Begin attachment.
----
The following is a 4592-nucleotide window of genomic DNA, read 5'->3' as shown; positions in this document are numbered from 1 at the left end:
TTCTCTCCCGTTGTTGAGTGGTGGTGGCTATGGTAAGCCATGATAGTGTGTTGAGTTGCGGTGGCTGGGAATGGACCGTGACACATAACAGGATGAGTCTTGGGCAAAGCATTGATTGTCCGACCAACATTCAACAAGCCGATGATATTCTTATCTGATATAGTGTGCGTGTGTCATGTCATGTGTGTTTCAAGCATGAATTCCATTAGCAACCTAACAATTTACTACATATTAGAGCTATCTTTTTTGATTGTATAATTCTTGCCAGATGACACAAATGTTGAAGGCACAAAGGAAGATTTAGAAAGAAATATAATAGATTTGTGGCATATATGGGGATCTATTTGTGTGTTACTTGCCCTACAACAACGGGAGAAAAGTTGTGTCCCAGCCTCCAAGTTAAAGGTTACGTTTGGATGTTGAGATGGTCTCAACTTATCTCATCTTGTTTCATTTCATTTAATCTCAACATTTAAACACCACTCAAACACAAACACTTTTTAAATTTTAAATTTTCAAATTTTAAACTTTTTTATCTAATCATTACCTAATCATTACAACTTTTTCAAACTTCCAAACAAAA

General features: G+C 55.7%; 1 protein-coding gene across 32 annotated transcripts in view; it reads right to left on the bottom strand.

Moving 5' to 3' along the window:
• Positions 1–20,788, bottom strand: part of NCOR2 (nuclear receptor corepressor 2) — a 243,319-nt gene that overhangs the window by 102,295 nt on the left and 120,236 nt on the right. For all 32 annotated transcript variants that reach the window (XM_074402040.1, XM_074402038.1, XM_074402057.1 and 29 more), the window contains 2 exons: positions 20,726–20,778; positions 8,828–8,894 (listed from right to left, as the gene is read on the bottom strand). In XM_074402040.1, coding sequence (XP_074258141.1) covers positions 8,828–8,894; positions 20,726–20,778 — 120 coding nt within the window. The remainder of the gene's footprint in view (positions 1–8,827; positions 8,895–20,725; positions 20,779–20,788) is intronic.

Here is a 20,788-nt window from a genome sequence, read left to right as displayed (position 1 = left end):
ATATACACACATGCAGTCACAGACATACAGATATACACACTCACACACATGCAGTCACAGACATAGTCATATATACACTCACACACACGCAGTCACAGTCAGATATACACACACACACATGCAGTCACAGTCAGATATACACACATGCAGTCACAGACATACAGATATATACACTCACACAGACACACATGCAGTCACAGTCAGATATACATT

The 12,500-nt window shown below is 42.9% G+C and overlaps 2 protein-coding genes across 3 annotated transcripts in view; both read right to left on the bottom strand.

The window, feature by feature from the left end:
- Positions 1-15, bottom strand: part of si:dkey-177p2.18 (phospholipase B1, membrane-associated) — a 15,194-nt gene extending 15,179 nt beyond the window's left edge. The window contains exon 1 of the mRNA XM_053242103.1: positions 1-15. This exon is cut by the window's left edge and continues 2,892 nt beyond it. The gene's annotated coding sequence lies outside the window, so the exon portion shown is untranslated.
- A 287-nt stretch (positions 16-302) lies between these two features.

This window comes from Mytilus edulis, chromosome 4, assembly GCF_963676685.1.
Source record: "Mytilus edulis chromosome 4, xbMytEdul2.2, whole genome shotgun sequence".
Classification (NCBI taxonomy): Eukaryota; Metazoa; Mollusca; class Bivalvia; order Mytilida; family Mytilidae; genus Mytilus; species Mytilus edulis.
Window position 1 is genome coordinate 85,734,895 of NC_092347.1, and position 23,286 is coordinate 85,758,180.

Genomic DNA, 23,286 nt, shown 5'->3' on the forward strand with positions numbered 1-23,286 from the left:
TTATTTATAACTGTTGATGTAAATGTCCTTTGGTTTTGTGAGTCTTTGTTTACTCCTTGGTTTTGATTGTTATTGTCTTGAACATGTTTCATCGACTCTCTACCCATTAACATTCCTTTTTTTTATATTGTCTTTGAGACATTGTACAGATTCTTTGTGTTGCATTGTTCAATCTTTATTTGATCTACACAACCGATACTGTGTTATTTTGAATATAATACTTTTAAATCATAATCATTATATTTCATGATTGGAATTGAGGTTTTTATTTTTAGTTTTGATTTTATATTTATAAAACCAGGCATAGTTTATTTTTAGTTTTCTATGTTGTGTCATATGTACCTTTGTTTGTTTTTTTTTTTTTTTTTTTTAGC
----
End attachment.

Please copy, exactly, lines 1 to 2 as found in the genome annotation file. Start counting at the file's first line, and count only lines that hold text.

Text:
The following is a 4592-nucleotide window of genomic DNA, read 5'->3' as shown; positions in this document are numbered from 1 at the left end:
TTCTCTCCCGTTGTTGAGTGGTGGTGGCTATGGTAAGCCATGATAGTGTGTTGAGTTGCGGTGGCTGGGAATGGACCGTGACACATAACAGGATGAGTCTTGGGCAAAGCATTGATTGTCCGACCAACATTCAACAAGCCGATGATATTCTTATCTGATATAGTGTGCGTGTGTCATGTCATGTGTGTTTCAAGCATGAATTCCATTAGCAACCTAACAATTTACTACATATTAGAGCTATCTTTTTTGATTGTATAATTCTTGCCAGATGACACAAATGTTGAAGGCACAAAGGAAGATTTAGAAAGAAATATAATAGATTTGTGGCATATATGGGGATCTATTTGTGTGTTACTTGCCCTACAACAACGGGAGAAAAGTTGTGTCCCAGCCTCCAAGTTAAAGGTTACGTTTGGATGTTGAGATGGTCTCAACTTATCTCATCTTGTTTCATTTCATTTAATCTCAACATTTAAACACCACTCAAACACAAACACTTTTTAAATTTTAAATTTTCAAATTTTAAACTTTTTTATCTAATCATTACCTAATCATTACAACTTTTTCAAACTTCCAAACAAAA